Mes chers famies*,
I arrived in Angers relatively hassle-free. I lucked out with a first-class seat on the plane and since I’ll never have it that good again, I’ll probably never come home. From there, I took a train to Angers which passed through picturesque countryside, full of peasants sticking out their tongues to catch the wine that rains from the sky in France. (Okay, that part might be an exaggeration. There were no peasants.)
Despite having a feather bed and several servants in the first class section, I was cracked-out tired by the time I reached Angers. I took a taxi to the foyer where I thought I had reserved a room for the night, only to be told that I could only have a room if I would take it for a month. I was so desperate to put down my bags and shower that I begrudgingly agreed, gritted my teeth and handed over my credit card for them to rob me blind, and then burst into hysterical tears when I realized that I had to carry more than my body weight up four flights of stairs.
It’s a weird place. A foyer is just a dormitory where you don’t have to be a student to live there, though I get the sense that it’s about 90% students anyway. It’s on the outskirts of Angers, adjacent to a university, so in the neighborhood, I have yet to see anyone over thirty. I wonder if it’s because it’s a college town or because government-subsidized healthcare just wants you to die young? (Mom, that was a joke. I love socialism.) Also, it’s a dudeville. Apparently there’s a boys’ school nearby, so when I walk through the lobby, there’s always a pack of garçons playing billiards.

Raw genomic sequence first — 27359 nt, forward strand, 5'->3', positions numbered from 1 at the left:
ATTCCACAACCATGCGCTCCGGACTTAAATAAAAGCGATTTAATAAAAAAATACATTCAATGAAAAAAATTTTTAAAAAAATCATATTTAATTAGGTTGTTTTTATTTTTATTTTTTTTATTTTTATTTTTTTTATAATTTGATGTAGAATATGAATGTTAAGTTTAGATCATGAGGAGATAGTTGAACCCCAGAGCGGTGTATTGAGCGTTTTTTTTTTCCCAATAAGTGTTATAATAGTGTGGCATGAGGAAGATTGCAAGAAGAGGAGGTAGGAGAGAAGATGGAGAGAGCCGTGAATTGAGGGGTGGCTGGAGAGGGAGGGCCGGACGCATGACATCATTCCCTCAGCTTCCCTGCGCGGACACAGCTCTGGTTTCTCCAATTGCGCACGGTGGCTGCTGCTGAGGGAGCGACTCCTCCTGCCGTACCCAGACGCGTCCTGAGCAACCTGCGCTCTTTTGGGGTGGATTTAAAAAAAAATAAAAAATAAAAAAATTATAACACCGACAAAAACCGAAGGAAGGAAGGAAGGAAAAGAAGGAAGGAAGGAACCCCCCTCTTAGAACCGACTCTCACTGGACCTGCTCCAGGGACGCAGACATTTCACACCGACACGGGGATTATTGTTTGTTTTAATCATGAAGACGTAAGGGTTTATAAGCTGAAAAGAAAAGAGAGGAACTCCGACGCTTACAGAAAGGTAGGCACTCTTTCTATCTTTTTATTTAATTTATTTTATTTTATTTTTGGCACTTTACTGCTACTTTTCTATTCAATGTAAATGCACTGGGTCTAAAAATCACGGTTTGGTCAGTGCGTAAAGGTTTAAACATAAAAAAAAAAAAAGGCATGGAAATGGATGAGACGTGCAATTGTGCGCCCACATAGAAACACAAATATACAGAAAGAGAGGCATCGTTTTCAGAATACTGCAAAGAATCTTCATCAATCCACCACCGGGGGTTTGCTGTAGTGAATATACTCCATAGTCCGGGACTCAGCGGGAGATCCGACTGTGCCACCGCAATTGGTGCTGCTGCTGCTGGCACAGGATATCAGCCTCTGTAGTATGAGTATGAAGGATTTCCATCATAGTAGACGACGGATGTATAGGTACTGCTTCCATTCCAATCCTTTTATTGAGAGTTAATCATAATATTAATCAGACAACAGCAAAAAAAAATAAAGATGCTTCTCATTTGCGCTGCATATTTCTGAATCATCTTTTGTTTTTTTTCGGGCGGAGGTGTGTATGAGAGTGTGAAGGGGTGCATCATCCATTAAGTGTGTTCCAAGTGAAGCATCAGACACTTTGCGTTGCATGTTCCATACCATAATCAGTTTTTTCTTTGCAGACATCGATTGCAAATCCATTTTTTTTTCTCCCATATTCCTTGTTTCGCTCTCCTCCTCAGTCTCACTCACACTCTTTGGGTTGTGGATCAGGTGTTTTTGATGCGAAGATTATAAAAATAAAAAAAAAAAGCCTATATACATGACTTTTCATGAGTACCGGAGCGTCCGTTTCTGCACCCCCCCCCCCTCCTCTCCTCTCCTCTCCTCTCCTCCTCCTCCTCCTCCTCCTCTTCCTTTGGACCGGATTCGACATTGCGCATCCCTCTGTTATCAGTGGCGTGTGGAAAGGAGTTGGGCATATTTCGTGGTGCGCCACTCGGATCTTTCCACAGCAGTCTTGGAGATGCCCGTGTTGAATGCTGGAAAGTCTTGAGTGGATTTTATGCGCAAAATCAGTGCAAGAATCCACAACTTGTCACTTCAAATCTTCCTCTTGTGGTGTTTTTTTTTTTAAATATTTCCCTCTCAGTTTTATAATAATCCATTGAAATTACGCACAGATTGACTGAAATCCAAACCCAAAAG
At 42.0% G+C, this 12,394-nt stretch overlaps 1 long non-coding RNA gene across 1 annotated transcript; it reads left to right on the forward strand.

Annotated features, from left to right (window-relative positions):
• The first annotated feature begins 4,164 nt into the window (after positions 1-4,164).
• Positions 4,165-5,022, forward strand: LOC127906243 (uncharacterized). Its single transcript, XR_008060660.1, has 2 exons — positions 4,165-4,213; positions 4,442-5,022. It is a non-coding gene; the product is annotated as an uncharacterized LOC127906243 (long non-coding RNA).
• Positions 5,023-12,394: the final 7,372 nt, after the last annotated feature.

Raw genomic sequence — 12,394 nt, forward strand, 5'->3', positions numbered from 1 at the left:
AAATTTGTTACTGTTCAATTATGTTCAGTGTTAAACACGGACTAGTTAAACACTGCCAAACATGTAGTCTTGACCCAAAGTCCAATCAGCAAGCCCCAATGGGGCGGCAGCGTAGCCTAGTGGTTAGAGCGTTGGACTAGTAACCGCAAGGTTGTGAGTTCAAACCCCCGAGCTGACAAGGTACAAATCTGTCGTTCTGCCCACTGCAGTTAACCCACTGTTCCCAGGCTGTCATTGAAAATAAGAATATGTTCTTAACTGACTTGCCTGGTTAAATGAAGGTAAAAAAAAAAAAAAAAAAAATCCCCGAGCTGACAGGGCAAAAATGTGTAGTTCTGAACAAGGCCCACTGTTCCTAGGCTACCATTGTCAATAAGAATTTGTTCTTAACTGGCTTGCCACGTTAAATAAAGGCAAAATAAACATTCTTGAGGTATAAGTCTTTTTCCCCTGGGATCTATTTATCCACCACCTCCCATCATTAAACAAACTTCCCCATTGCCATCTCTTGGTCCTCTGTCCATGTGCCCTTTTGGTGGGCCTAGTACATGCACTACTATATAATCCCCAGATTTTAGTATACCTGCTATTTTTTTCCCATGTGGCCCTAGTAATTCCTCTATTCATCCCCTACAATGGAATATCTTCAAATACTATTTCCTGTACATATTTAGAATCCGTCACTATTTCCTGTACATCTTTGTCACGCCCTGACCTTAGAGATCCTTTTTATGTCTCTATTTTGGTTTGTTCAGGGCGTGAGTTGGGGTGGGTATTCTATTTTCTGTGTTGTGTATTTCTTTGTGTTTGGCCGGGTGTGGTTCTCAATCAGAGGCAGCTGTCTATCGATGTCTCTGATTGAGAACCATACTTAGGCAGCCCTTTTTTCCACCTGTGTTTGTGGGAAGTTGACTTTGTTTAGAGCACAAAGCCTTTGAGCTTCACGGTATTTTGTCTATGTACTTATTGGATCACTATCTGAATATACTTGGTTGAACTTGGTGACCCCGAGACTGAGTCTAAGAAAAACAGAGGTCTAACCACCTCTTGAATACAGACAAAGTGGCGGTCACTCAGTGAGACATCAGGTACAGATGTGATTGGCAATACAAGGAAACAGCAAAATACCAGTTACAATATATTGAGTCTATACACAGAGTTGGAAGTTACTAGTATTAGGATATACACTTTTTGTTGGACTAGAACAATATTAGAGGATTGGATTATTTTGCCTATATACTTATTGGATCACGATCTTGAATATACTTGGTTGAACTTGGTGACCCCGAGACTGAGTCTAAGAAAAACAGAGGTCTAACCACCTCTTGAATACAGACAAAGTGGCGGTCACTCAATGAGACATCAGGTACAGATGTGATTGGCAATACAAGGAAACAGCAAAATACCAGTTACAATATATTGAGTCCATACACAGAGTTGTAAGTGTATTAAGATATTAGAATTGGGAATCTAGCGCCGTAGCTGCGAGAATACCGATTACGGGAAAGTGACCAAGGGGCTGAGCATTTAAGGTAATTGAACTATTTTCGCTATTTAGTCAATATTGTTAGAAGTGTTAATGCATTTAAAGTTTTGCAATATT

I don’t really have any meta-understanding of anything that’s going on around me now, so the rest of this initial post will be in list form.
Things that have made me happy:
1. The French do indeed have a national uniform of white boat-necked shirts with thin black stripes.
2. The entire country smells like French bread.
3. I keep feeling super nostalgic for when I first arrived in Cameroon. For instance, right now there are a bunch of dudes playing football among some junk cars outside my window. It’s just like my neighborhood in Yaoundé!
Things that are weird to me:
1. Milk is shelf-stable. These people are really proud of being the inventors of pasteurization.
2. There are digital price tags on the shelf at Monoprix.
3. You enter a building on the zero floor. This means that my third floor walk-up is actually a fourth floor walk-up.
Things that have surprised me:
1. Toilets are different. They don’t have handles; they have buttons.
2. I thought the French would be less wasteful than Americans, but they’re not. For instance, at the grocery store, everything is in small packages. On the one hand, selling milk by the gallon may be one of the jillion reasons that Americans are fat–but selling it by the (warm) liter uses très très plastic. Also, they will not sell you a bottle of water without also giving you a plastic cup to drink from which to drink it. Civilized, yes. Carbon-conscious, no.
Okay, I’m off to meet my new British friend downtown. More soon.
EJ in Angers
*That’s not a real French word. It’s a pun that I made up, combining famille (family, pronounced “fahmee” and) and ami (friend, pronounced “ah, me”).